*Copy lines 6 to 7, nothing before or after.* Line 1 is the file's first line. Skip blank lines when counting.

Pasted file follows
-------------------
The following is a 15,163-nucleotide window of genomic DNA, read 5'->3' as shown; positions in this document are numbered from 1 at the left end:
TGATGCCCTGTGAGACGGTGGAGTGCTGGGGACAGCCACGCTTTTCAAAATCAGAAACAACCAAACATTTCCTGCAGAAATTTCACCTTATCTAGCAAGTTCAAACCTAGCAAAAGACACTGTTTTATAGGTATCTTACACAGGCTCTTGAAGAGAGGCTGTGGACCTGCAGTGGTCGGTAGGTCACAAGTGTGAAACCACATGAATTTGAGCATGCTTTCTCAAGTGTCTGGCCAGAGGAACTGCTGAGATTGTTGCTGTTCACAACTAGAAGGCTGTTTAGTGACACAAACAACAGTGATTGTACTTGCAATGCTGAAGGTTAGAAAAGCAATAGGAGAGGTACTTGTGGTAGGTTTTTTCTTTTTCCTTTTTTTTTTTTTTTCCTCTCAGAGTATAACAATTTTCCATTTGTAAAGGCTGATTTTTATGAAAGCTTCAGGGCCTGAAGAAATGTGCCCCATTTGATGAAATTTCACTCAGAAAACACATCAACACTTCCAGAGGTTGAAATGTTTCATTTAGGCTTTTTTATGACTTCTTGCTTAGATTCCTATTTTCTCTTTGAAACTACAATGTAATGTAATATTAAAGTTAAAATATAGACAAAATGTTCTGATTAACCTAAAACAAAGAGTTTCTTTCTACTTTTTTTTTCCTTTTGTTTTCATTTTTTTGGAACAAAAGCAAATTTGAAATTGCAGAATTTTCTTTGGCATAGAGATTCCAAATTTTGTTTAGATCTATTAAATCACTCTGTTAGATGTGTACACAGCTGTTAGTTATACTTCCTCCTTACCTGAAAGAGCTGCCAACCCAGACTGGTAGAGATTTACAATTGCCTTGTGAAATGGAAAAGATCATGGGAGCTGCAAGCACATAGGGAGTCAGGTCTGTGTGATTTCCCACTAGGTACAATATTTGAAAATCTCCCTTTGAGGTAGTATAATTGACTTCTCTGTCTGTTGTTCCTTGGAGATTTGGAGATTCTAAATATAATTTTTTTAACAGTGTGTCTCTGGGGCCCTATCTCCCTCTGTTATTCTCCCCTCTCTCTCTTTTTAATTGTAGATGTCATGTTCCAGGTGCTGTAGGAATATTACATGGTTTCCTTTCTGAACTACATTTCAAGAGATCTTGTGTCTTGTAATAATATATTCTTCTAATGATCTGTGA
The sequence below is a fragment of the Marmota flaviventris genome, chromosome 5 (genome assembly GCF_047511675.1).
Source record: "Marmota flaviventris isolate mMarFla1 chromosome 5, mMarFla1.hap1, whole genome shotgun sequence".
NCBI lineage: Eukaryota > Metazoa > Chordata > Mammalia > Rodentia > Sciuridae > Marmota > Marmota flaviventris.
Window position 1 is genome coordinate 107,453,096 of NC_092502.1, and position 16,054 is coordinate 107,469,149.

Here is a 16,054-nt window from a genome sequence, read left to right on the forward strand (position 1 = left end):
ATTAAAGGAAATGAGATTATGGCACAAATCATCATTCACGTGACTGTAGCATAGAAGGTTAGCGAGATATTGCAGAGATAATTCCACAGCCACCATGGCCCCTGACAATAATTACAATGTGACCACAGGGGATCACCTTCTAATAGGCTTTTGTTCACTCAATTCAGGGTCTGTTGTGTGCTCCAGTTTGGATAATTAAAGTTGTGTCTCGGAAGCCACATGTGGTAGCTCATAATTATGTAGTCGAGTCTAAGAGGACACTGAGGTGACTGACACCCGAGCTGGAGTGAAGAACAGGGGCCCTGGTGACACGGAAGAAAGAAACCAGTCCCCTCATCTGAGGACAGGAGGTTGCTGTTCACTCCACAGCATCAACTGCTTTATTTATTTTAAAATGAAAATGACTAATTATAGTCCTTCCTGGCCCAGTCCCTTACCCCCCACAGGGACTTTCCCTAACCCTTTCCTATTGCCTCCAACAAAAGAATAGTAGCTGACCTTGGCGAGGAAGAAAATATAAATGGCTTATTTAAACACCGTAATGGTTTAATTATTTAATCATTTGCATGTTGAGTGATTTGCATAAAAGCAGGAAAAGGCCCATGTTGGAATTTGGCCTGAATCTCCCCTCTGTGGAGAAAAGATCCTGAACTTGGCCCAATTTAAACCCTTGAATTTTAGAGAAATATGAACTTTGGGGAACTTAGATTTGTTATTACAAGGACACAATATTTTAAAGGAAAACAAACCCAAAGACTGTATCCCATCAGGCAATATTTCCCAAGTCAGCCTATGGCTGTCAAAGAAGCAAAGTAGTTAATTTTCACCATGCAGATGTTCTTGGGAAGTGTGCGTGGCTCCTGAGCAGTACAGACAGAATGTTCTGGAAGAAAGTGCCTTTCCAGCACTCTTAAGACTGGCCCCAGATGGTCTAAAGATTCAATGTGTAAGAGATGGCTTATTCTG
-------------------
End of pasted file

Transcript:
Window position 1 is genome coordinate 107,453,096 of NC_092502.1, and position 16,054 is coordinate 107,469,149.

Here is a 16,054-nt window from a genome sequence, read left to right on the forward strand (position 1 = left end):